Never mind the looming Brexit, the confidence and the disposable income of Irish households is higher than boom time levels at €110bn, up 6pc on last year and overtaking the last peak of €101bn in 2007.
And to illustrate the confidence, Irish households are set to spend €6.5bn on overseas holidays, up 7.4pc on last year.
That’s according to the latest Consumer Market Monitor (CMM) published by the Marketing Institute of Ireland and UCD Michael Smurfit Graduate Business School.
Nifty and thrifty
The strong figures are based on a much sounder footing than at the last peak, reflecting a larger working population with good incomes rather than reckless borrowing, according to Marketing Professor Mary Lambkin of UCD Michael Smurfit Graduate Business School, author of the report.
“The continuing growth in employment and income are leading to improvements in household finances and consumer spending, which continues to grow despite weakened confidence due the uncertainty of the Brexit outcome”
Key factors include Household finances being boosted by the increasing value of peoples’ homes, with household net worth per capita now standing at €158,000, up 70pc from the low of 2012.
The disposable income of Irish households rose by 6pc in 2018 to a total of €110 billion, significantly overtaking the last peak of €101 million in 2007.
Unlike during the Celtic Tiger, credit and borrowing are not major contributory factors in recent spending, with the ratio of debt/disposable income of Irish households down from a peak of 215pc in 2012 to 124pc this year.
Savings deposits grew by €4bn in 2018, with deposits for a house purchase estimated to be a major factor, with approximately 30pc of renters or 10pc of all Irish households saving for a deposit.
The key fundamentals are the continuing growth in employment and incomes, leading to significant improvements in household finances, said Tom Trainor, CEO of the Marketing Institute.
“The continuing growth in employment and income are leading to improvements in household finances and consumer spending, which continues to grow despite weakened confidence due the uncertainty of the Brexit outcome.”
What full employment looks like
According to the report, there are now 2.3m people at work, up 50,500 (2.3pc) year-on-year, and up by 439,000 or 20pc from the low in mid-2012. Employment is expected to continue growing but at a moderating rate as the economy approaches full employment. Projected growth of 2.4pc for 2019 and 1.7pc in 2020 will add another 100,000 people to the workforce.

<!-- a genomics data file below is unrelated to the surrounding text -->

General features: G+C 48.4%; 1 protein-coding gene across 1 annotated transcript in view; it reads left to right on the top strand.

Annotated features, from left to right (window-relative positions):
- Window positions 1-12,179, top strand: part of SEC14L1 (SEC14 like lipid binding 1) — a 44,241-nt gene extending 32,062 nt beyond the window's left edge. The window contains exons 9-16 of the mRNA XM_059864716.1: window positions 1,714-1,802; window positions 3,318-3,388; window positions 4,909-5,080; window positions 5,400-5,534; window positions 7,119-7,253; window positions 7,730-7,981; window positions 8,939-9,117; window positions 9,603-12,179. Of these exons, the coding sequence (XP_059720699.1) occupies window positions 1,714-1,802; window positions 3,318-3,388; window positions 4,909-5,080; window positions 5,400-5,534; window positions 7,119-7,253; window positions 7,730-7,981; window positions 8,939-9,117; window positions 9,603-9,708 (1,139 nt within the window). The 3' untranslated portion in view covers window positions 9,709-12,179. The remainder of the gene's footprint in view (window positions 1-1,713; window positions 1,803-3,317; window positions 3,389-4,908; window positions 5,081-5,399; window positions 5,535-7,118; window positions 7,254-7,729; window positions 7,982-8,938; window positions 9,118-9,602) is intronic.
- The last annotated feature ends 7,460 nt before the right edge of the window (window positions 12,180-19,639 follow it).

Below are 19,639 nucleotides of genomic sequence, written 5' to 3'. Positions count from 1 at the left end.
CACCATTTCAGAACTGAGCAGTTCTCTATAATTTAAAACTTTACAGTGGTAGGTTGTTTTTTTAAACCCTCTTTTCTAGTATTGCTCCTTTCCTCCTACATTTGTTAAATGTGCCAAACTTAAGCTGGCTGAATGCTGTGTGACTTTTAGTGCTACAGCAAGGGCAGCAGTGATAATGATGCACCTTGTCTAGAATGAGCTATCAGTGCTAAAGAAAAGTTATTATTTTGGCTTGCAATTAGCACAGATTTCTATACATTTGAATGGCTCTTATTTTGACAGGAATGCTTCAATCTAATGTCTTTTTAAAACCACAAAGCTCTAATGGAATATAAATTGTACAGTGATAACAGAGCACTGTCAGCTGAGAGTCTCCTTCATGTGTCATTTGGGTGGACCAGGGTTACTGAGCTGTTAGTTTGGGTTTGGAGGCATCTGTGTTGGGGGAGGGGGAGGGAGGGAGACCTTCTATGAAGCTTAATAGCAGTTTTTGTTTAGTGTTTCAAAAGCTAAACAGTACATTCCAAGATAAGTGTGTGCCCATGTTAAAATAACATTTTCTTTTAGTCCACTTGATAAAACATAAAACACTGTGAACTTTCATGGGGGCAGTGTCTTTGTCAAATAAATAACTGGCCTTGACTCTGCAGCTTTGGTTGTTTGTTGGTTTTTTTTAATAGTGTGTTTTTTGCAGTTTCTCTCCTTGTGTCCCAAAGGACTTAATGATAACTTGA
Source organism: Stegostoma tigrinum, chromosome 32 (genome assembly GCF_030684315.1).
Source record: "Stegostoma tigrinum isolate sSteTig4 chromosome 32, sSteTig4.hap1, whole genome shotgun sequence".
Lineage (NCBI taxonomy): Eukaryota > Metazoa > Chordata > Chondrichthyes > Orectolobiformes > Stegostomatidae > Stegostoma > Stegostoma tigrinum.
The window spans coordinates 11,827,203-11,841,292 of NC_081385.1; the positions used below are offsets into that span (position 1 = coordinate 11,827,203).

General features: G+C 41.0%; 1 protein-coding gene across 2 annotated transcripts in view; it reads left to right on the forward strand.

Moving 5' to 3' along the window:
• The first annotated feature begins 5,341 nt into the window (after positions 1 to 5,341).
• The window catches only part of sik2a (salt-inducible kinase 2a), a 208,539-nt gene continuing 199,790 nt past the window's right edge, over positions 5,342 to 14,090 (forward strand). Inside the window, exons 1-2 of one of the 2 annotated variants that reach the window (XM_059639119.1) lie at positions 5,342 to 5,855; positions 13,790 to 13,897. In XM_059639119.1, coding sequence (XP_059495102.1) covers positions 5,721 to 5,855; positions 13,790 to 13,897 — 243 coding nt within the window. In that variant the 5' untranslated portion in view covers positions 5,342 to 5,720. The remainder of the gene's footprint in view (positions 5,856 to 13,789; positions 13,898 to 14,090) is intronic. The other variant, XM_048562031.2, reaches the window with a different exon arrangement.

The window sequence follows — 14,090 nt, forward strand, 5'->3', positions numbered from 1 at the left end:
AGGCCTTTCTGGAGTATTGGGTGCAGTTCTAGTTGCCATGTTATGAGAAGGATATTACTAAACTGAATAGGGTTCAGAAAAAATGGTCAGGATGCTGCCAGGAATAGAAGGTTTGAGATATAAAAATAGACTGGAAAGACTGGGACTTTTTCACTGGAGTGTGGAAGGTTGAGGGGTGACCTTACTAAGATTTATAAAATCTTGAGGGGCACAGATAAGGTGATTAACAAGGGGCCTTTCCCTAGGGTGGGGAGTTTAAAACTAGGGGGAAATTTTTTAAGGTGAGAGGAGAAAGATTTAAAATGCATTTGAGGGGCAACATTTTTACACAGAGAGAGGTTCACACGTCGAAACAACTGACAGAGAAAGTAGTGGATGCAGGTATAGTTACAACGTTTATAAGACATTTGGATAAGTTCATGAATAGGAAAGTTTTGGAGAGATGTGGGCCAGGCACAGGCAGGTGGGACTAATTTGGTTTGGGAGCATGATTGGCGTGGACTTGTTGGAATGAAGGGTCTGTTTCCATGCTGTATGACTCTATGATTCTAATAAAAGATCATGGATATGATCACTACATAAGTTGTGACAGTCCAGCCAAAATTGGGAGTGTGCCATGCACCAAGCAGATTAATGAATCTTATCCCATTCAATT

Earnings growth has played a more significant role in recent years as wages have begun to rise. Wages have been increasing by around 2.5pc per annum since 2015 and wage growth is expected to reach 3.6pc this year and 3.7pc next year, as the labour market approaches capacity.
The combination of more people working and higher wages has led to substantial increases in the amount of disposable income circulating in the Irish economy.
Safe as houses?
Aggregate disposable income has increased by about 5pc a year from 2015 to 2017. This accelerated to 10pc in 2018 reaching €110bn and was up again in Q1 of this year by 8.5pc year-on-year, suggesting a final figure of about €120bn.
Consumer spending has also been supported by improving household finances, mainly influenced by the increasing value of peoples’ homes.
Household net worth per capita now stands at €158,000, up 70pc from the low of 2012.
According to the report’s authors, perceptions of increasing wealth feed confidence and encourage consumers to release some of their wealth for spending.
One obvious reason for saving is to generate a deposit for a house purchase and survey evidence suggests that this is a definite objective for about 30pc of renters or 10pc of all Irish households.
Some 55,000 homes were sold in 2018 and sales have been flat so far this year suggesting a similar outcome for 2019. However, the number of mortgages approved is up 10pc in the first half of the year indicating that demand is still strong. 65pc of those mortgages are going to first time buyers demonstrating that this is still the predominant need.
The market for cars is the most troubled sector right now; sales for the first half of this year are down by -12.9pc for a total of 50,861. Annualised, this suggests sales of 105,000 for the year. This continues a negative trend for the past two years, with sales down -10.5pc, in 2017 to 127,045, and by a further -4.6pc in 2018 to 121,157.
In contrast, there has been a large increase in the number of imported second hand cars reaching 99,456 in 2018. This trend is continuing in 2019 with sales up 4.9pc in Q1 to 25,906, suggesting a final figure of about 104,000.
Car registrations were flat in 2017 and 2018 at about 220,000. This looks like dropping to 210,000 for 2019 with sales divided more or less equally between new and imported second hand cars. This compares to a total of 240,000 in 2007 of which 180,745 were new cars.
Written by John Kennedy (firstname.lastname@example.org)
Published: 16 August, 2019